800Ah Signature Lithium Battery System
$9,999.00 + Labor

FEATURES:
-800Ah LiFePO4 Capacity
-Expandable in increments of 200Ah up to 2000Ah
-Automatic Cold Temperature Disconnect
-Complete Color System Monitor
-WiFi Connection for Remote Trouble Shooting
-Automatic Reset on Battery Management
-Compatible with multiple charging sources including: Solar, Alternator, Generator & Grid


Throw in a 3k Victron inverter/charger ($2,150 last summer) + labor and you have an amazing system. They don't install second alternators but they'll hook it up to the system.

Second alternators for Sprinters and Promasters aren't cheap, so WingedRyno probably would be better off making due with the stock generator and single alternator until they're sure they want to jettison the Onan for a second alternator.
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Old 05-16-2017, 01:12 AM   #17
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AM Solar located out in Oregon. They've been RV solar pioneers for a long time now although the ownership changed hands in the last couple of years. They primarily focus on larger rigs and they don't fabricate below-floor battery storage like ARV, but they install reliable, powerful systems. I expect your local solar power installer could do a lot of the troubleshooting since the same components are used for home and yacht setups.

Now I didn't say anything about cheap. AM Solar only uses high end components and skilled labor isn't cheap, but you get what you pay for.



Throw in a 3k Victron inverter/charger ($2,150 last summer) + labor and you have an amazing system. They don't install second alternators but they'll hook it up to the system.

Second alternators for Sprinters and Promasters aren't cheap, so WingedRyno probably would be better off making due with the stock generator and single alternator until they're sure they want to jettison the Onan for a second alternator.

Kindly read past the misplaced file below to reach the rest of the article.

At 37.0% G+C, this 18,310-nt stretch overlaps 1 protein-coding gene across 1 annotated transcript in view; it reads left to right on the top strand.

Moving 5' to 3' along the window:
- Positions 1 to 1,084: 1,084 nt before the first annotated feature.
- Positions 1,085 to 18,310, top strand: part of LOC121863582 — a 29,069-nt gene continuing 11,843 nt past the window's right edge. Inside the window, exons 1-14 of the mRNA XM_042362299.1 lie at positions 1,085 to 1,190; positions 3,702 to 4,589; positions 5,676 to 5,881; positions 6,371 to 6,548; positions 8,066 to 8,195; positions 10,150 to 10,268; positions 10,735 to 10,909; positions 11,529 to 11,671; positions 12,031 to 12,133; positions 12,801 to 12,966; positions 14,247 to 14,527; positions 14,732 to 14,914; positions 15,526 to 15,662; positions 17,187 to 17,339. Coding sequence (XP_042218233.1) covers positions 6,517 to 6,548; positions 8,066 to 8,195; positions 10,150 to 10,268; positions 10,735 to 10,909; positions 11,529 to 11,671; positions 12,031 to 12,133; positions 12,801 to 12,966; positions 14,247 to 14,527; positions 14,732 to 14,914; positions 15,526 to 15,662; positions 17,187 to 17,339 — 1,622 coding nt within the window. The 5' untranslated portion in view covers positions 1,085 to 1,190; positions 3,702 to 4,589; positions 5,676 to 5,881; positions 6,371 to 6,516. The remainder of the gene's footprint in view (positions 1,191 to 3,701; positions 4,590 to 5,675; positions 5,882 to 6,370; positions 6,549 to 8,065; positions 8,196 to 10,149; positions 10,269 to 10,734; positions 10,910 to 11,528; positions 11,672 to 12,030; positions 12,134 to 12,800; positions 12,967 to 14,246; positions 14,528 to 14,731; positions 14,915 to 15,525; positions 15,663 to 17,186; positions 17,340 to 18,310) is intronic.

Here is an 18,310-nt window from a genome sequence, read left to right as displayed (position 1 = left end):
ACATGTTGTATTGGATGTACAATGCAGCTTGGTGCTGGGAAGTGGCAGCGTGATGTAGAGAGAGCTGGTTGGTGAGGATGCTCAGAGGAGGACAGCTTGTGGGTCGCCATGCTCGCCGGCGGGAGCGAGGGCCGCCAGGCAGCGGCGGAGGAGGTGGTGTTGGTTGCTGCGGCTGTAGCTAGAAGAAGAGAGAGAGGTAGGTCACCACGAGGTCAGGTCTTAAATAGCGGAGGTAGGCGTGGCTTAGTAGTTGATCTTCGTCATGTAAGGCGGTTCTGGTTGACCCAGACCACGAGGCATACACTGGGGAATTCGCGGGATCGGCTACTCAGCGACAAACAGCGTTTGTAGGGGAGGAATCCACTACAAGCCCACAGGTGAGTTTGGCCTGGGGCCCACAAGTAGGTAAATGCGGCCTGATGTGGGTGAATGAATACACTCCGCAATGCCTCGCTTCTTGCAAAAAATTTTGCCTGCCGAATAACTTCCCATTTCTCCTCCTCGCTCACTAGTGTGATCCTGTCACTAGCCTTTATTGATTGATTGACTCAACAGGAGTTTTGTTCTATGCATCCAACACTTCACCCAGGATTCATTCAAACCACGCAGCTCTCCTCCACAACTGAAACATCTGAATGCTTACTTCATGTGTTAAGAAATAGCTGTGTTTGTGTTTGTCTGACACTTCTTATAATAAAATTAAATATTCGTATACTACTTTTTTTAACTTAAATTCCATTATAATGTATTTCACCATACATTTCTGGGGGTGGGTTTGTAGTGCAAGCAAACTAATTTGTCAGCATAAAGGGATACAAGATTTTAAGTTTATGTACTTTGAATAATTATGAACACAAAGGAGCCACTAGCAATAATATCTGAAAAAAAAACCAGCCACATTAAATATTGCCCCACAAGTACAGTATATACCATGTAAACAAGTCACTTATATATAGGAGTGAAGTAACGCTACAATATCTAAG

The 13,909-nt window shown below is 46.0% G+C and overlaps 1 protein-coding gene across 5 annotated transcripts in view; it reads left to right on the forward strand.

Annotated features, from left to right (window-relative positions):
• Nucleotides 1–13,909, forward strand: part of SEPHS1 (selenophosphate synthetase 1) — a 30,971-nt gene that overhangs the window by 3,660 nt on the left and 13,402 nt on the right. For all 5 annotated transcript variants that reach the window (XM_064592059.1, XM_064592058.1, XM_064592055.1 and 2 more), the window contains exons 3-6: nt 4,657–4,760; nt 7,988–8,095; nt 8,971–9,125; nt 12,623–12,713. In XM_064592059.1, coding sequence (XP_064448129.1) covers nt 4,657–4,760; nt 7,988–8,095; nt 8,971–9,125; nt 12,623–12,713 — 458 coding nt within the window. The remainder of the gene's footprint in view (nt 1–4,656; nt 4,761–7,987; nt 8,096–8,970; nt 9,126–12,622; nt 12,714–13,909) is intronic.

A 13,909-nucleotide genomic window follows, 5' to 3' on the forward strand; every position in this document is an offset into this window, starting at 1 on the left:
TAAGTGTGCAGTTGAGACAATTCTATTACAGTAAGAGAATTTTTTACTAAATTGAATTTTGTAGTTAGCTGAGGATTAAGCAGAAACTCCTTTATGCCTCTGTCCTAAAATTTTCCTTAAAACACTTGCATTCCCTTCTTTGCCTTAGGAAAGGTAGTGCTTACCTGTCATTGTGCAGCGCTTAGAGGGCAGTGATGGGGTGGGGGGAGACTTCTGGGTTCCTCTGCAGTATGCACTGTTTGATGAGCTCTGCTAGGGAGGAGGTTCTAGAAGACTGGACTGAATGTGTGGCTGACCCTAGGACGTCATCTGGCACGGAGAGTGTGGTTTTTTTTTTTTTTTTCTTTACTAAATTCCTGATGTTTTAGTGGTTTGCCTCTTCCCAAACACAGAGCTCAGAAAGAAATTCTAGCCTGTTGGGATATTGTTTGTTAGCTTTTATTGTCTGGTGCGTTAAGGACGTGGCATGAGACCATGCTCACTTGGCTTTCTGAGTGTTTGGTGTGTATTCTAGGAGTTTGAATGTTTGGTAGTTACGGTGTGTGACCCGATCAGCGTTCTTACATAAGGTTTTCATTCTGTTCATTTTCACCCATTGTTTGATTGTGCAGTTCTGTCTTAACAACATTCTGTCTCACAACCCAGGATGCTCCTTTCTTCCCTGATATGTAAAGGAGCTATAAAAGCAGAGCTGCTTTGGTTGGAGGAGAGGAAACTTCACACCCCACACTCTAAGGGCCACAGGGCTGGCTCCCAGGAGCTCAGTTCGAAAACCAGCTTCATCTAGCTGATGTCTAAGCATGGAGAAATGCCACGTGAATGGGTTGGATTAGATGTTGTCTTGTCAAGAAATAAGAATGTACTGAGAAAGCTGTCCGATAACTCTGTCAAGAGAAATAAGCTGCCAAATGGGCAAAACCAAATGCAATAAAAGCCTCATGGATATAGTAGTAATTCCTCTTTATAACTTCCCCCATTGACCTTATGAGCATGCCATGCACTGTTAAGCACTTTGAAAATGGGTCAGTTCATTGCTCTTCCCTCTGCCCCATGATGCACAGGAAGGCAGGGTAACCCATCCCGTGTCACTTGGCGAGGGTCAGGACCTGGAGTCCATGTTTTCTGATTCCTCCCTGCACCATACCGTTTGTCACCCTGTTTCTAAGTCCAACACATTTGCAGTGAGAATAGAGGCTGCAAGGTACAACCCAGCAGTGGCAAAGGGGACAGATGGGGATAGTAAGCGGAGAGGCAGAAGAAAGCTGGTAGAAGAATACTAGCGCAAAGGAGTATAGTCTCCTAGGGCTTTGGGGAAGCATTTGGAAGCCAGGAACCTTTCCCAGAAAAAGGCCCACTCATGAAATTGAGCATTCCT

actually the best bet if your going this way-have sportsmobile build everything else and leave areas availlable for am solars stuff
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Old 05-16-2017, 01:19 AM   #18
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actually the best bet if your going this way-have sportsmobile build everything else and leave areas availlable for am solars stuff
If you can stomach the Sportsmobile design aesthetic, that probably would be the most practical way to go. What about resale/trade in though? The OP is new to RVs, so there's a chance they'll decide RVing, especially in a class b isn't for them. In that scenario, wouldn't an upgraded roadtrek/pleasureway/winnebago/etc would be easier to sell than a Sportsmobile?
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Old 05-16-2017, 02:10 AM   #19
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To me, the below floor storage is a huge benefit, as they can use up half the inside with batteries and such. Since no generator, there is lots of room underneath. I would not put them inside, even if I had to get the underbody mount done by someone other that the installer. I hung 440ah of AGMs under our Chevy without a problem.
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Old 05-16-2017, 02:24 AM   #20
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To me, the below floor storage is a huge benefit, as they can use up half the inside with batteries and such. Since no generator, there is lots of room underneath. I would not put them inside, even if I had to get the underbody mount done by someone other that the installer. I hung 440ah of AGMs under our Chevy without a problem.
The "hang below but access from inside" design that GWV used is pretty optimal, IMO:

IMG_7509.jpeg